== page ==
Today's participant is Tolman Geffs, Co-President of Jordan, Edmiston Group, which provides investment banking services in the media and information industries. He recently answered the following question during a conversation with AdExchanger.com...
AdExchanger.com: From the Internet Advertising Bureau annual meeting over a year ago, you offered a slide which showed all the slices being taken from the marketing dollar before it ever gets to the publisher. How are the “slices” in the marketing dollar evolving today?
TG: I think right now the chain is even more fragmented. Pricing is even more opaque - particularly with the separation between data and inventory and a more robust market for both. The $1-to-$5 spread can be even wider now than a year ago.
Simply put, publishers are willing to sell “remnant” inventory for a $1 or similarly low CPM. To often, “remnant” means “what our sales team did not know how to sell” rather than “audience that no marketers value”. Ad networks and other intermediaries are able to associate those impressions with desirable audiences using user data and tracking cookies, delivering those to advertisers who are willing to pay something on the order of $5 or more for that user. While difficult to broadly measure, our view is that this spread has if anything been widening – publisher pricing for second tier inventory remains soft while the ability of intermediaries and agency trading desks to package desirable audiences based on user data has been accelerating very rapidly.
There are a couple tidal forces at work that will compress this spread over time.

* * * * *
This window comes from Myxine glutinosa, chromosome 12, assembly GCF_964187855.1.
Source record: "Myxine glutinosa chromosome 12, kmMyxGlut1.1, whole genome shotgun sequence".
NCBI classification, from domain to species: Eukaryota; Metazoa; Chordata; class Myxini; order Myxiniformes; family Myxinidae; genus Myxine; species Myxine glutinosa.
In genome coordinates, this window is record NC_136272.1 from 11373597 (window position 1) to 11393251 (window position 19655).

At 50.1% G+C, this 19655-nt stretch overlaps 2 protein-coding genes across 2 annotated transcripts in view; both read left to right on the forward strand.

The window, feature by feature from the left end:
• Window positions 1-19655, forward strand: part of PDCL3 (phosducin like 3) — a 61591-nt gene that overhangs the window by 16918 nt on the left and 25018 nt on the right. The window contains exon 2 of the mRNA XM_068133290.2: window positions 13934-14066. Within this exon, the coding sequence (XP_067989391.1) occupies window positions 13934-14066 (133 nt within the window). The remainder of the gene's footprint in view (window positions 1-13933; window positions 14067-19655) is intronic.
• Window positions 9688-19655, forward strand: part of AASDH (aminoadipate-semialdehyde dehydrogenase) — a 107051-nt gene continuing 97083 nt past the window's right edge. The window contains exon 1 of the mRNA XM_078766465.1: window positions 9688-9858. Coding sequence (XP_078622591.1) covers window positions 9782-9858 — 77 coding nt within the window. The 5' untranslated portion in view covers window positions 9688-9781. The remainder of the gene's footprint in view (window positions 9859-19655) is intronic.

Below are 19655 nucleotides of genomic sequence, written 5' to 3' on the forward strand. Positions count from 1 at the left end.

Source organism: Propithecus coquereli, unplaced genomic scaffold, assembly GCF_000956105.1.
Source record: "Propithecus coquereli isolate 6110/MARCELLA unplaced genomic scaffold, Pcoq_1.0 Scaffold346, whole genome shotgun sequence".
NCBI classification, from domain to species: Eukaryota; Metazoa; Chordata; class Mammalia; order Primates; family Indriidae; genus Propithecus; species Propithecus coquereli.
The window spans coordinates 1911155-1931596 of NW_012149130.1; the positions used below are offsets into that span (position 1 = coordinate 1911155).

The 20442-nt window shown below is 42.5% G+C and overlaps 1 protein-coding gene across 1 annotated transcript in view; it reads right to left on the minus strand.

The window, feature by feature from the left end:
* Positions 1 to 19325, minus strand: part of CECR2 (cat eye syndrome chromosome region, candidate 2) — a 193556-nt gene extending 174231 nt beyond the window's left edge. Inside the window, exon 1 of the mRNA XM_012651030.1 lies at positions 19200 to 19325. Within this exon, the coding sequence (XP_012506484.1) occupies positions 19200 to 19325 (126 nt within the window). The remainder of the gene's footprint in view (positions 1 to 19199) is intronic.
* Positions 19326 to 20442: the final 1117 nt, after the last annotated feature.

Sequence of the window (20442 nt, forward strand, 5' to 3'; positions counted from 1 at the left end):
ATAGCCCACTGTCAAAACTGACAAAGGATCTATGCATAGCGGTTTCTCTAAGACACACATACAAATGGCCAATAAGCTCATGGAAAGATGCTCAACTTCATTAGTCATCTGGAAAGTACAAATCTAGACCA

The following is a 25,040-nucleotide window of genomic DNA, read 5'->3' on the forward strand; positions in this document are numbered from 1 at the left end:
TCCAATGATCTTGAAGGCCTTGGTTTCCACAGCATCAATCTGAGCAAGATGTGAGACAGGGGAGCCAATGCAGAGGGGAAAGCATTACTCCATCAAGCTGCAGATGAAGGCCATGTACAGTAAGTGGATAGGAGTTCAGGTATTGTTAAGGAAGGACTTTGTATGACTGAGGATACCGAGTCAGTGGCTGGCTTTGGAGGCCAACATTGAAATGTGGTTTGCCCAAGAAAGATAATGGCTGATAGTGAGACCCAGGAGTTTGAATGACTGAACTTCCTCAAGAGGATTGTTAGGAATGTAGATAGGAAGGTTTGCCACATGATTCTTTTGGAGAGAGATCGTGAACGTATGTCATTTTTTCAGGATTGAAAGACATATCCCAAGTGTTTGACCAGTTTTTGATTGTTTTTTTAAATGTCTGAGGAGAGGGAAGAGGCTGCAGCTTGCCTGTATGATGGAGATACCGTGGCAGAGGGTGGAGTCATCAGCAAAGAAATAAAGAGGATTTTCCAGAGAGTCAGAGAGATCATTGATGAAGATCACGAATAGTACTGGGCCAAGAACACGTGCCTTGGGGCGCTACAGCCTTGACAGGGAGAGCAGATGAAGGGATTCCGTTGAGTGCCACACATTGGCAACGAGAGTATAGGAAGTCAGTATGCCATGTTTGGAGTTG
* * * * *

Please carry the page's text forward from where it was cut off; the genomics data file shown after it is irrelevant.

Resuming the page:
One is that publishers are slowly – and I emphasize slowly – becoming aware of the value of their data. I've joked that they're like little old ladies walking down the street with dollar bills fluttering out of their purse. They're not aware of the value of the data they're giving up, let alone how to manage it, set rules around it, and monetize it. And monetize doesn't mean put it up on an advertising exchange and sell it to anybody who wants it. It means to extract value from it under certain rules. That's shifting, but it's shifting slowly.
The other tidal force that is coming is that some very big players are building businesses here, and it's not just Google and Microsoft. People like Experian and Alliance Data Systems in their Epsilon division, and Acxiom – people who make a living handling massive amounts of data on behalf of large marketers and are doing so at very efficient margins. They're looking hard at how they play in this space.
Other new competitors have emerged – such as Adobe which has been clear they want to play a greater role in the display business. And with that competition and scale, you will see more efficiency and transparency coming back into the system.
So there are a couple of tidal forces at work, but right now it’s like the tide rolling back and forth across the rocks in the harbor. There's a lot of turmoil.